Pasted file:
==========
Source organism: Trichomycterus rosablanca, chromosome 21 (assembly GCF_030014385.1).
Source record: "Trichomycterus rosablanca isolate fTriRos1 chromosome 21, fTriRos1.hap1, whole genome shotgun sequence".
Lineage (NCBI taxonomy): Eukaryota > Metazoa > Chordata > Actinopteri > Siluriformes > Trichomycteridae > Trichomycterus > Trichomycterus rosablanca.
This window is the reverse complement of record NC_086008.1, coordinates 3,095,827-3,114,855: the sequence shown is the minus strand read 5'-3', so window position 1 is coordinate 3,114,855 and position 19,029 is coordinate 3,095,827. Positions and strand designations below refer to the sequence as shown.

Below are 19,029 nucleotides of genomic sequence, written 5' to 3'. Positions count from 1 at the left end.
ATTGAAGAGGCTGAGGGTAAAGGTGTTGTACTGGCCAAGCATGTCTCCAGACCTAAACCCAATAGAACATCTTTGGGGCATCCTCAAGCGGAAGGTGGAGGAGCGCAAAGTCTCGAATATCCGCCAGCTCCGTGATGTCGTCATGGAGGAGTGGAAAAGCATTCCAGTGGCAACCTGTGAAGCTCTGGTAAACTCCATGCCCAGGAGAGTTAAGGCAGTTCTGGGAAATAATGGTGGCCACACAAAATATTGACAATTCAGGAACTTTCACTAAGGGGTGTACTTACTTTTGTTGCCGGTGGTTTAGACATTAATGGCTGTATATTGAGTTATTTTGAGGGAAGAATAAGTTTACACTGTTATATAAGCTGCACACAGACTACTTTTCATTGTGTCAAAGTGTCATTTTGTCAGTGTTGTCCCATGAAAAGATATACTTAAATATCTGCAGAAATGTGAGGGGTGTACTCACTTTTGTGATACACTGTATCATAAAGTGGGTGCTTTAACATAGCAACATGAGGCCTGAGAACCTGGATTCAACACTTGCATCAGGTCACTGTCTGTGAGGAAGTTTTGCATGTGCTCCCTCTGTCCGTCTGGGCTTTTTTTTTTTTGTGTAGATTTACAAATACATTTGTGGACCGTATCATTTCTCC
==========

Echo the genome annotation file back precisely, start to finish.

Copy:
Source organism: Trichomycterus rosablanca, chromosome 21 (assembly GCF_030014385.1).
Source record: "Trichomycterus rosablanca isolate fTriRos1 chromosome 21, fTriRos1.hap1, whole genome shotgun sequence".
Lineage (NCBI taxonomy): Eukaryota > Metazoa > Chordata > Actinopteri > Siluriformes > Trichomycteridae > Trichomycterus > Trichomycterus rosablanca.
This window is the reverse complement of record NC_086008.1, coordinates 3,095,827-3,114,855: the sequence shown is the minus strand read 5'-3', so window position 1 is coordinate 3,114,855 and position 19,029 is coordinate 3,095,827. Positions and strand designations below refer to the sequence as shown.

Below are 19,029 nucleotides of genomic sequence, written 5' to 3'. Positions count from 1 at the left end.
ATTGAAGAGGCTGAGGGTAAAGGTGTTGTACTGGCCAAGCATGTCTCCAGACCTAAACCCAATAGAACATCTTTGGGGCATCCTCAAGCGGAAGGTGGAGGAGCGCAAAGTCTCGAATATCCGCCAGCTCCGTGATGTCGTCATGGAGGAGTGGAAAAGCATTCCAGTGGCAACCTGTGAAGCTCTGGTAAACTCCATGCCCAGGAGAGTTAAGGCAGTTCTGGGAAATAATGGTGGCCACACAAAATATTGACAATTCAGGAACTTTCACTAAGGGGTGTACTTACTTTTGTTGCCGGTGGTTTAGACATTAATGGCTGTATATTGAGTTATTTTGAGGGAAGAATAAGTTTACACTGTTATATAAGCTGCACACAGACTACTTTTCATTGTGTCAAAGTGTCATTTTGTCAGTGTTGTCCCATGAAAAGATATACTTAAATATCTGCAGAAATGTGAGGGGTGTACTCACTTTTGTGATACACTGTATCATAAAGTGGGTGCTTTAACATAGCAACATGAGGCCTGAGAACCTGGATTCAACACTTGCATCAGGTCACTGTCTGTGAGGAAGTTTTGCATGTGCTCCCTCTGTCCGTCTGGGCTTTTTTTTTTTTGTGTAGATTTACAAATACATTTGTGGACCGTATCATTTCTCC